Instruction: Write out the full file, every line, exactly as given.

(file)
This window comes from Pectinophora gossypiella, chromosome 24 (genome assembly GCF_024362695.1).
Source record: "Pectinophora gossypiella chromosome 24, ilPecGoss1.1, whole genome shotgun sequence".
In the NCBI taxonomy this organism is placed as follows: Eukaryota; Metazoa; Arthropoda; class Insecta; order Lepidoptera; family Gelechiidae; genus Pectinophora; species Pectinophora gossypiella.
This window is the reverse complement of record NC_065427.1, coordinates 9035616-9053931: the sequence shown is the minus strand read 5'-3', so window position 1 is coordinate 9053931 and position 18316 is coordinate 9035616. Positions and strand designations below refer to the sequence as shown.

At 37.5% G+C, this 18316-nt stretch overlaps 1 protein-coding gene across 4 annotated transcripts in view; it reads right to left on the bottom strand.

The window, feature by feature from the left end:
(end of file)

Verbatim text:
This window comes from Pectinophora gossypiella, chromosome 24 (genome assembly GCF_024362695.1).
Source record: "Pectinophora gossypiella chromosome 24, ilPecGoss1.1, whole genome shotgun sequence".
In the NCBI taxonomy this organism is placed as follows: Eukaryota; Metazoa; Arthropoda; class Insecta; order Lepidoptera; family Gelechiidae; genus Pectinophora; species Pectinophora gossypiella.
This window is the reverse complement of record NC_065427.1, coordinates 9035616-9053931: the sequence shown is the minus strand read 5'-3', so window position 1 is coordinate 9053931 and position 18316 is coordinate 9035616. Positions and strand designations below refer to the sequence as shown.

At 37.5% G+C, this 18316-nt stretch overlaps 1 protein-coding gene across 4 annotated transcripts in view; it reads right to left on the bottom strand.

The window, feature by feature from the left end: